STEVE POTTS-MUSIQUE POUR LE FILM D’UN AMI. 

Steve Potts-Musique Pour Le Film D’Un Ami.

Label: Souffle Continu.

Format: CD.

Sadly, musical history is littered with artists whose music never received the recognition that it deserved. Often, it’s only much later that their albums start to find the audience that they so richly deserve. That was the case with Alice Clark, Gram Parsons, Laraaji, John Martyn, Nick Drake, Terry Callier, William Onyeabor and Steve Potts whose 1975 soundtrack Musique Pour Le Film D’Un Ami was recently reissued by the Souffle Continu label. It was the latest chapter in the story of the former architecture student turned jazz saxophonist.

Steve Potts was born in Columbus, Ohio, on January the ’21st’ 1943 and grew-up in a musical family. At an early age, he discovered the saxophone when he heard his cousin Buddy Tate playing in Count Basie’s orchestra. Not long after this, Steve Potts decided to follow in his elder cousin’s footsteps and began playing the saxophone. Initially, this was just a hobby, but this soon changed.

After graduating from high school, Steve Potts headed to Los Angeles where simultaneously he studied architecture and music with Charles Lloyd. Eventually, he decided to dedicate himself to music and headed to New York where he continued his studies with Eric Dolphy. 

Having settled in New York, Steve Potts became friends with bassist Ron Carter, and in his spare time was a regular in the city’s jazz clubs where he saw many jazz greats play. This included everyone from John Coltrane, Chick Corea, Herbie Hancock and Wayne Shorter to Jimmy Garrison, Larry Coryell and Tony Williams. However, it wasn’t long before Steve Potts was sharing the stage with some familiar faces.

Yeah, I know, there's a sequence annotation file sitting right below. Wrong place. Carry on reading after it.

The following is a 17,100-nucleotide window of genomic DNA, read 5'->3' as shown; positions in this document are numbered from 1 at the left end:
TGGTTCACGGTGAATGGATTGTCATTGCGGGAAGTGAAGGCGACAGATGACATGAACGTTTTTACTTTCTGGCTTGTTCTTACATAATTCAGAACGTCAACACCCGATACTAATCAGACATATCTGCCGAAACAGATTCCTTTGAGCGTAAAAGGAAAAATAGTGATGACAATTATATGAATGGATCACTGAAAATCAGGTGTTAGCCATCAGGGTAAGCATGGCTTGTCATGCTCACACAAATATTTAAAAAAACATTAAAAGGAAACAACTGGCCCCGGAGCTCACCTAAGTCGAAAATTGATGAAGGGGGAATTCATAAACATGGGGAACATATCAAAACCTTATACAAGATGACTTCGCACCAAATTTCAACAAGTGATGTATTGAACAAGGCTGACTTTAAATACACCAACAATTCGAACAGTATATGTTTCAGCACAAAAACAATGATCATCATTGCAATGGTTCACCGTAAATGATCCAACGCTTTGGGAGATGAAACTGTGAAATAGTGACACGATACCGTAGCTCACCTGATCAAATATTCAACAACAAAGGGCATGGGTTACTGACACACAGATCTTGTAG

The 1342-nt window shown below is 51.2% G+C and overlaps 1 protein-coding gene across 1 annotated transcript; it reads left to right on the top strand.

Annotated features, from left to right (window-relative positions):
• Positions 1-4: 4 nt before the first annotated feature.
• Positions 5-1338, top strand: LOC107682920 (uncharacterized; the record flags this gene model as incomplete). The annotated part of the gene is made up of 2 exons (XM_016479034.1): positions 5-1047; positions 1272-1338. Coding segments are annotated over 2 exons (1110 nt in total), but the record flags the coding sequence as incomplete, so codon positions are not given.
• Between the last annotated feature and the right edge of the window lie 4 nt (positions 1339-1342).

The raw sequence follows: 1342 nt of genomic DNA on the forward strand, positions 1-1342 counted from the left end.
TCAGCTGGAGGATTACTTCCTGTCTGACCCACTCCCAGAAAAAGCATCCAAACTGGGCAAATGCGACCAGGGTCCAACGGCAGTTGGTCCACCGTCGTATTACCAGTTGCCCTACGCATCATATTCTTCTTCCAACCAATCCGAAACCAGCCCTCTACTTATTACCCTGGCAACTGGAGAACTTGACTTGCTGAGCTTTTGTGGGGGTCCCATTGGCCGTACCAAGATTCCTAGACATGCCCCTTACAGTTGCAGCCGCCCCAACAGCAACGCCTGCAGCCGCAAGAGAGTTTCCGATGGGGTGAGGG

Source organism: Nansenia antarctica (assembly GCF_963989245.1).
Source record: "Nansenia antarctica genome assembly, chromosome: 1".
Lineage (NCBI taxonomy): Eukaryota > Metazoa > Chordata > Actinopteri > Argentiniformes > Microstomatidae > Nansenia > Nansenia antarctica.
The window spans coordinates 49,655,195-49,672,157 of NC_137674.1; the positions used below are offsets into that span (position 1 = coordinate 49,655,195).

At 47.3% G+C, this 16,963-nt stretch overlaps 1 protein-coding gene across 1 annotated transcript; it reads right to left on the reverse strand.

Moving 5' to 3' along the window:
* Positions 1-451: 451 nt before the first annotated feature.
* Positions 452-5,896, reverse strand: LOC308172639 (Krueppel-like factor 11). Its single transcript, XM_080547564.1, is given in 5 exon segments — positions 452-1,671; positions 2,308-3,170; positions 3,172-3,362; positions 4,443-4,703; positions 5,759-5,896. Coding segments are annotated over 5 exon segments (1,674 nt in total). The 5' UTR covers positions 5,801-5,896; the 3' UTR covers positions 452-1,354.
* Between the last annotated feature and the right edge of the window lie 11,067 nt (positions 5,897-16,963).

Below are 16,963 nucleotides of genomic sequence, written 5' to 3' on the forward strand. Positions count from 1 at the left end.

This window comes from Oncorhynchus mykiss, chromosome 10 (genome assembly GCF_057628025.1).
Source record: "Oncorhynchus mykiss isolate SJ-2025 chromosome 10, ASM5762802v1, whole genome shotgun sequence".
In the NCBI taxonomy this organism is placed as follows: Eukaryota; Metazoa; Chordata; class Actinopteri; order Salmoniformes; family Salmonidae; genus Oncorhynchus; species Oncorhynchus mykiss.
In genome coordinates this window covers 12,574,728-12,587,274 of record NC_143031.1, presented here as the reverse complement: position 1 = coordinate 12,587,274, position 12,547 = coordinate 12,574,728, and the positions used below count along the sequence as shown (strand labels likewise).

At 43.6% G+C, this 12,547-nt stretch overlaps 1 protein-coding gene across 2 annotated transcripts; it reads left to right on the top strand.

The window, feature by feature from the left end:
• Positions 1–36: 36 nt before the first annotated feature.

When Steve Potts started working as a sideman he found himself accompanying Roy Ayers, Richard Davis, Joe Henderson and Reggie Workman. He also spent four years working with Chico Hamilton. This was all part of his musical apprenticeship and was good experience Steve Potts who had decided to leave New York and head to Europe.

In 1970, Steve Potts left New York behind and headed to Paris, France, where the next chapter in his career began. By then, he was regarded as one of the most talented avant-garde musicians of his generation. His decision to relocate to Paris allowed him to work with like minded musicians and fulfil his potential.

Over the next three years Steve Potts worked with a variety of French and American artists and groups. This included jazz guitarist Boulou Ferré, avant-garde pop vocalist and poet Brigitte Fontaine, gypsy guitarist Christian Escoudé, bebop tenor saxophonist Dexter Gordon as well as Johnny Griffin, Mal Waldron, Ben Webster, Hal Singer and free jazz pioneers Art Ensemble Of Chicago. Working with such a wide variety of artists and groups was good experience for Steve Potts. Despite that, by 1973 he was  ready was to make the move from sideman to bandleader.

Steve Potts began putting his new band together in 1973 and the final lineup featured Boulou Ferré, Christian Escoudé, Gus Nemeth and Oliver Johnson. This was the start of a new chapter in Steve Potts career.

Later in 1973, he met soprano saxophonist Steve Lacy. Little did they know that this meeting was the start of a thirty year partnership that would see the pair tour the world several times and record over twenty-five albums.